Executive Functions and Levels of Stress in Decision-Making: A Study of Adolescents with Cleft Lip and Palate

Aim and objective: The objective of the study was to evaluate the executive performance in the decision making process of adolescents with cleft lip and palate and their relationship with stress and cortisol levels.

Method: The data were obtained through the neuropsychological evaluation instruments of the Wisconsin Card Test, the Raven Progressive Matrix Test (General Scale), the Iowa Gambling Task, and the Elisa test, through the collection of saliva, to evaluate the levels Of cortisol in 50 male adolescents with cleft lip and palate, HRAC / USP patients (group 1) and another 46 without the fissure (control) male (Group 2), all aged 14 to 17 years. The analysis of the research data was performed using different non-parametric tests: Mann-Whitney Rank Sum Test; Chi-square, Spearman Rank Order Correlation; Kruskal-Wallis One Way Analysis of Variance on Ranks.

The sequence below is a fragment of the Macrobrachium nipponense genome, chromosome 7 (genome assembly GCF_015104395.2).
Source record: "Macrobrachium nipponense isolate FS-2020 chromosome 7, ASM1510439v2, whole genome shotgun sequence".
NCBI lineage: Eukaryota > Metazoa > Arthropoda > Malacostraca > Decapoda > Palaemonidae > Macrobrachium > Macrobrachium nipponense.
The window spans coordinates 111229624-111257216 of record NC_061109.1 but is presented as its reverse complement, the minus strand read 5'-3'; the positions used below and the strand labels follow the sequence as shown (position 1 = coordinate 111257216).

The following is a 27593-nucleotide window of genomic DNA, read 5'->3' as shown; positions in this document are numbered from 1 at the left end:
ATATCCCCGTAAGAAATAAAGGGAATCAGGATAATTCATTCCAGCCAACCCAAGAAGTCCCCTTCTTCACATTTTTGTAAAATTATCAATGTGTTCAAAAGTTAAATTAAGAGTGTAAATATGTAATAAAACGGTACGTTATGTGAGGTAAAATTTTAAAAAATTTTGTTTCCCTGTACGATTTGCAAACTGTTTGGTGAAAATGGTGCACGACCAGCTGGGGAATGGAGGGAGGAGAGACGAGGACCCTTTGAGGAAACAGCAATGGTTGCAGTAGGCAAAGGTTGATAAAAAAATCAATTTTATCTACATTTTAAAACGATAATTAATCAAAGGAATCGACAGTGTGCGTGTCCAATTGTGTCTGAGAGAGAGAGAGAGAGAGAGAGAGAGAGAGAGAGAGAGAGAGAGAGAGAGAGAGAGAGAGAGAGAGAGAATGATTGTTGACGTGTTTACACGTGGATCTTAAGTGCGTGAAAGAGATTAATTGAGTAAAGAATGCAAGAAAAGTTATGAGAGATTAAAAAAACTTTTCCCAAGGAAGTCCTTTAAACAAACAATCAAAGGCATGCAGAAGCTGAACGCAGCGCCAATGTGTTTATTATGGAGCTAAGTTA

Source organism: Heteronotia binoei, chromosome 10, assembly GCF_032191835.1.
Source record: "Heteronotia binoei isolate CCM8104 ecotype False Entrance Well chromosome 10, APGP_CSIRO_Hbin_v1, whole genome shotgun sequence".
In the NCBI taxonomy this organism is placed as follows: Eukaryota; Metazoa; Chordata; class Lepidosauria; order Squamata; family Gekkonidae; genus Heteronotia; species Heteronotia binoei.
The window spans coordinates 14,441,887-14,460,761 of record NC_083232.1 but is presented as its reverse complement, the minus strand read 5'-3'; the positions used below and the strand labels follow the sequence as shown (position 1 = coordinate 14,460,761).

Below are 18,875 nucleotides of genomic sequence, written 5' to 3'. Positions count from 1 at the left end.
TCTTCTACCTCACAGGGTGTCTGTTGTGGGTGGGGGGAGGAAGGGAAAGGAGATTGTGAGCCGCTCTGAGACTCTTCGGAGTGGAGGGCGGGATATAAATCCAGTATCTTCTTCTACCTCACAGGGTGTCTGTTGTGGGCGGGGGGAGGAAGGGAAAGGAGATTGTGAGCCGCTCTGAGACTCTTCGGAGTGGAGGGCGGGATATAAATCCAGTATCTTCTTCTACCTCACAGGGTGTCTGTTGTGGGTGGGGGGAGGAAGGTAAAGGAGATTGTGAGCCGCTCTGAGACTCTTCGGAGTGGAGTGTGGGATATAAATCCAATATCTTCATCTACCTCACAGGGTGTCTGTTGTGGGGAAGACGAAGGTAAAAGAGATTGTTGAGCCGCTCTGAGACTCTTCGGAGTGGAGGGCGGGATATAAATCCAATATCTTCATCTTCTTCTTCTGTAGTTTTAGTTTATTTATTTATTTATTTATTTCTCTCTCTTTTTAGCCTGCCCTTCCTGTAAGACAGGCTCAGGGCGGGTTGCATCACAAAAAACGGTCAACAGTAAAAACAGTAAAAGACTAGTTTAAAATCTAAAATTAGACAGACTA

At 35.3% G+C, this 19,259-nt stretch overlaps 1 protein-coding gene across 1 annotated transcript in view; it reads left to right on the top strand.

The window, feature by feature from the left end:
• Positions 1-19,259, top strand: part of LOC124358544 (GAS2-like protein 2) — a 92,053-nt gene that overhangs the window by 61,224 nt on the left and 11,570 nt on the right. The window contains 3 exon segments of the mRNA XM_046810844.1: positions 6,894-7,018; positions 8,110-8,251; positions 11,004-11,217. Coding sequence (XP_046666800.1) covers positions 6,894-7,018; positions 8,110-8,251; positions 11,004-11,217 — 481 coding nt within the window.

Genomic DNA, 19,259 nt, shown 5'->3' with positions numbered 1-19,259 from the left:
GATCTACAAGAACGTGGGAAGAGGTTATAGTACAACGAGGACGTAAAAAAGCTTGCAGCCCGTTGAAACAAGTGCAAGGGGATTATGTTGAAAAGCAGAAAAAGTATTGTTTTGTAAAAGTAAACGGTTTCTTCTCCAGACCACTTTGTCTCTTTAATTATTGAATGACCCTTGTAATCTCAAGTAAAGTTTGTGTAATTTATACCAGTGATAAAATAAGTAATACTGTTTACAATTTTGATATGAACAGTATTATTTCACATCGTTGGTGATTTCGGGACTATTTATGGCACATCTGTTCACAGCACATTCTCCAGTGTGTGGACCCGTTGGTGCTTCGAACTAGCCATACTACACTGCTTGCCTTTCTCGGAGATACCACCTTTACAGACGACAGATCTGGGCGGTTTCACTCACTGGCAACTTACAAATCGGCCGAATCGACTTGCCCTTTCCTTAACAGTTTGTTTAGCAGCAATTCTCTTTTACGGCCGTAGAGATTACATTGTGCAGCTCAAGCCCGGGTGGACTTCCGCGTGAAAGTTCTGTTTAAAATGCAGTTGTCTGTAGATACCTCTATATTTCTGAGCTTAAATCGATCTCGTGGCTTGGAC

Results: The results of the present study pointed to the executive functions preserved in the young people who composed the sample and suggest that the lack of engagement in the activities may be due to ineffective educational practices, rather than limitations in the cognitive resources of executive functions.


Joaquin RM*, Neves LT and Merighi ML

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